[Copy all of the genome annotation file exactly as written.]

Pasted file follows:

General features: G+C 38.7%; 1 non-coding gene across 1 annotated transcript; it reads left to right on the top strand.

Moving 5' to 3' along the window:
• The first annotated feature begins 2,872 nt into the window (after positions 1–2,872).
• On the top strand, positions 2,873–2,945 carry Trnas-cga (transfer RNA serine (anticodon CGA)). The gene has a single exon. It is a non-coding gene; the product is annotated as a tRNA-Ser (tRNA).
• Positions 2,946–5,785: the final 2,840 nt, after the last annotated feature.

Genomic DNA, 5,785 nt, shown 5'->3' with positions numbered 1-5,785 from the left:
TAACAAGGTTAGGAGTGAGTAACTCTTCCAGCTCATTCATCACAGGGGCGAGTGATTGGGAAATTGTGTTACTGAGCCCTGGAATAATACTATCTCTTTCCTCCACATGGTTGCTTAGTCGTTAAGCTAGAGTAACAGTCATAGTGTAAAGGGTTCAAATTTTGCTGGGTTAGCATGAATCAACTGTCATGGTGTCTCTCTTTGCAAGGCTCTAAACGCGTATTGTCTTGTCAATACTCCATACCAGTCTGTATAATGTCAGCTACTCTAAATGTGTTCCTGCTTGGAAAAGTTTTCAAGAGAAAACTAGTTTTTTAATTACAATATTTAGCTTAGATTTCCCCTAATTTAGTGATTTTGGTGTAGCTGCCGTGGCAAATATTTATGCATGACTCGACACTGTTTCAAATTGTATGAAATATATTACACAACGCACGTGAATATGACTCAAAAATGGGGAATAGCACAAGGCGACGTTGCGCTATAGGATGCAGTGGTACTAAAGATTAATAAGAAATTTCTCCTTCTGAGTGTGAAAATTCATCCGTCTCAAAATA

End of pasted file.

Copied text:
General features: G+C 38.7%; 1 non-coding gene across 1 annotated transcript; it reads left to right on the top strand.

Moving 5' to 3' along the window:
• The first annotated feature begins 2,872 nt into the window (after positions 1–2,872).
• On the top strand, positions 2,873–2,945 carry Trnas-cga (transfer RNA serine (anticodon CGA)). The gene has a single exon. It is a non-coding gene; the product is annotated as a tRNA-Ser (tRNA).
• Positions 2,946–5,785: the final 2,840 nt, after the last annotated feature.

Genomic DNA, 5,785 nt, shown 5'->3' with positions numbered 1-5,785 from the left:
TAACAAGGTTAGGAGTGAGTAACTCTTCCAGCTCATTCATCACAGGGGCGAGTGATTGGGAAATTGTGTTACTGAGCCCTGGAATAATACTATCTCTTTCCTCCACATGGTTGCTTAGTCGTTAAGCTAGAGTAACAGTCATAGTGTAAAGGGTTCAAATTTTGCTGGGTTAGCATGAATCAACTGTCATGGTGTCTCTCTTTGCAAGGCTCTAAACGCGTATTGTCTTGTCAATACTCCATACCAGTCTGTATAATGTCAGCTACTCTAAATGTGTTCCTGCTTGGAAAAGTTTTCAAGAGAAAACTAGTTTTTTAATTACAATATTTAGCTTAGATTTCCCCTAATTTAGTGATTTTGGTGTAGCTGCCGTGGCAAATATTTATGCATGACTCGACACTGTTTCAAATTGTATGAAATATATTACACAACGCACGTGAATATGACTCAAAAATGGGGAATAGCACAAGGCGACGTTGCGCTATAGGATGCAGTGGTACTAAAGATTAATAAGAAATTTCTCCTTCTGAGTGTGAAAATTCATCCGTCTCAAAATA